The 2015 holiday shopping period lifted off with a bang, setting revenue records for the Thanksgiving weekend and indicating strong revenue trends for the holiday season.
Data from Akamai Retail Net Usage Index, a tool which monitors the company's retail customers' real-time website traffic in page views per minute, supported this trend, as the average page views per minute over the five-days was nearly 70 percent above the baseline. In North America the highest spike was on Black Friday, a 109 percent increase, as people sought to avoid lines at the store and the general chaos associated with "traditional" Black Friday shopping. Thanksgiving day was a close second at an 80 percent increase over baseline. As digital takes more and more share from in-store shopping, industry research indicates that digital shopping activity will be spread out more evenly across the weekend and the entire holiday period. This better accommodates the family focused nature of the weekend, while still catering to shoppers' desire to find bargains.
When looking more closely into the individual shopping days, we see some interesting patterns indicating when consumers shop online. Thanksgiving day's hourly breakdown showed lighter traffic in the afternoon, gradually ramping up starting at 3 p.m. EST, suggesting consumers were enjoying their Thanksgiving meals before jumping online to start their bargain hunting (which peaked at 10 p.m. EST). This is a different pattern to what we see on Black Friday and Cyber Monday, where more of the day was dedicated to the hunt. Both days started early, ramping quickly from about 6 a.m. EST and peaking between 11 a.m. EST and 1 p.m. EST - perhaps tying to some lunchtime shopping at work. Whereas Black Friday petered out from that peak, Cyber Monday saw another jump at 6 p.m. EST as consumers arrived home after work and continued through 9 p.m. EST at which point it started to decline.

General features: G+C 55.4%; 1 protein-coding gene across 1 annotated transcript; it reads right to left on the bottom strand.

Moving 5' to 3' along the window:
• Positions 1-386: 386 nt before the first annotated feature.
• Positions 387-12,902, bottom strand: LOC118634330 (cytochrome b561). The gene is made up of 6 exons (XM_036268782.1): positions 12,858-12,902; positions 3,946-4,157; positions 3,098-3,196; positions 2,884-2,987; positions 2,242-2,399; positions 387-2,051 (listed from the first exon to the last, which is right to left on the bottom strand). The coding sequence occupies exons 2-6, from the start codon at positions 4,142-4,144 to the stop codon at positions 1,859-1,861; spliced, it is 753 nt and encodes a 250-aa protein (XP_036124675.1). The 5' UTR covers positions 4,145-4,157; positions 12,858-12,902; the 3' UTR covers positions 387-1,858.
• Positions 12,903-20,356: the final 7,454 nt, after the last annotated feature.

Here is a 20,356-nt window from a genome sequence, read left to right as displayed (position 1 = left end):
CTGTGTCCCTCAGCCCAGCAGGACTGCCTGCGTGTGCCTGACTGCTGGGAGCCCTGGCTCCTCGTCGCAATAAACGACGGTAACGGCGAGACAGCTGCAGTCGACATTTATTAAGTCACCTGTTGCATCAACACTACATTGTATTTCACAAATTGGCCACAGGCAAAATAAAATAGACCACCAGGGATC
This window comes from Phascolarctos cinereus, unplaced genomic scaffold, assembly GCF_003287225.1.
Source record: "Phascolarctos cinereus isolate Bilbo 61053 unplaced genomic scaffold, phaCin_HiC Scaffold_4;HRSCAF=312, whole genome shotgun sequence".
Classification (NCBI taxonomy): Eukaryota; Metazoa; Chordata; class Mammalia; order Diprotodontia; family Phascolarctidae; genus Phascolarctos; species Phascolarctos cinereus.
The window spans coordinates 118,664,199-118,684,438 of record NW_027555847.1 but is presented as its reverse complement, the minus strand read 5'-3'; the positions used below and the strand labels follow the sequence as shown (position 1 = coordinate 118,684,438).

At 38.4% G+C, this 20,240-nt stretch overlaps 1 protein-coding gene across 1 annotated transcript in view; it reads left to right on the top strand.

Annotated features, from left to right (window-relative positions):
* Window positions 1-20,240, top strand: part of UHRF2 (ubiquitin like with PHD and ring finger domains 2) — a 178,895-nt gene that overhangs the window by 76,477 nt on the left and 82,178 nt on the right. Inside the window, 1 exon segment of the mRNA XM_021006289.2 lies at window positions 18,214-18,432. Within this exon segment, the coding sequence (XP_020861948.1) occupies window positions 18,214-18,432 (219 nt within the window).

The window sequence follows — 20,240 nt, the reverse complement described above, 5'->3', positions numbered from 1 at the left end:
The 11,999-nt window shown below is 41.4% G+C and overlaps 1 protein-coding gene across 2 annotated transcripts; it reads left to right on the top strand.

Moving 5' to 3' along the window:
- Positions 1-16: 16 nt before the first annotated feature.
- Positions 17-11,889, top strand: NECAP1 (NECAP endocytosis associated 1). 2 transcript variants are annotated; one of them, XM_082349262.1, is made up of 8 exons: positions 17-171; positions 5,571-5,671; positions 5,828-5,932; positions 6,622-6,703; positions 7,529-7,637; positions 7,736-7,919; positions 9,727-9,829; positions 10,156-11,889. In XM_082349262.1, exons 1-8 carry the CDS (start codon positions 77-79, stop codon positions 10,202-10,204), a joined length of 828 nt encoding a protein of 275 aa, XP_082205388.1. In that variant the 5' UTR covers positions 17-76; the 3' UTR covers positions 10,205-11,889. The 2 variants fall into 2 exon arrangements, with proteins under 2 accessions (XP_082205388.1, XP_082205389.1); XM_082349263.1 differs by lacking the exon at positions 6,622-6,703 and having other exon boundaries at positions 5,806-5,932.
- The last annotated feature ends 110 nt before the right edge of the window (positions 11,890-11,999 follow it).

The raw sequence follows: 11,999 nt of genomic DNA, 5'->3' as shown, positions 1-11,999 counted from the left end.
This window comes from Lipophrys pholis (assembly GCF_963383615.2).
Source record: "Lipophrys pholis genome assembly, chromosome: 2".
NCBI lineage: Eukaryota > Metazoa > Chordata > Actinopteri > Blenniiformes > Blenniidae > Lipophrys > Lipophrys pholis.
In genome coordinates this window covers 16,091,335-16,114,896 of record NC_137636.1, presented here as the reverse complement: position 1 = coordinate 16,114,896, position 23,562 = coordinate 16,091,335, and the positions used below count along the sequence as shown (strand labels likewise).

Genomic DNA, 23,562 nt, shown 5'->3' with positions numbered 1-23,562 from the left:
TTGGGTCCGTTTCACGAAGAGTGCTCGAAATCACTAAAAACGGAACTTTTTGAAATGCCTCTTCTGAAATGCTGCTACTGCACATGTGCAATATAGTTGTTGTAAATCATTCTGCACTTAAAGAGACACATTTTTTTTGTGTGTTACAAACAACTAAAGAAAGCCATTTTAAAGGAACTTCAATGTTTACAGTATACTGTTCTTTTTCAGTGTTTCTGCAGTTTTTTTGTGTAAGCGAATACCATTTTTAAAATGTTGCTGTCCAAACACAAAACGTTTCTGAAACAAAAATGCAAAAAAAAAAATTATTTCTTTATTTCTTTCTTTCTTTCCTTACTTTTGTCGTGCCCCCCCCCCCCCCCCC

In Europe, we saw marked increases in traffic (page views per minute) on Black Friday - 50 percent higher than the baseline - indicating increasing participation in the once formerly U.S. only holiday shopping event. This is a trend that we and the broader industry expects to continue in subsequent years as retailers continue to globalize their brands and as consumers are more easily able to shop across borders. Cyber Monday participation was not as impactful, seeing only 23 percent increase over baseline across Europe.
From an hourly perspective, we saw a pretty consistent trend of traffic ramping steadily from morning through evening over the four shopping days. The only oddities we saw were spikes at 9 a.m. GMT on both Saturday and Cyber Monday, where traffic jumped ~150 percent and then sank back to a growth pattern more in line with the other shopping days. We also saw a much earlier start to the shopping day on Black Friday as compared to Saturday to Monday as shoppers jumped online about two hours earlier to get on the bargains and sales on offer.
According to most measures we've seen in the industry, this year's holiday weekend was a success overall, particularly in regard to digital commerce and its increasing impact on total retail revenue. We expect online sales to continue to contribute recording breaking revenue share over the remaining holiday shopping events in North America, Europe and Asia. And, we'll continue to track them all, sharing our insights, updates and more.
Note: Akamai's data is based on a sampling of the company's retail customers - it is not representative of Akamai's total traffic. Also, because the list grows and changes annually, year-over-year comparisons are not exact. Rather, the data is considered representative of trends and fluctuations in the eCommerce industry because of Akamai's significant customer base and insights into the activities on online retailers' websites.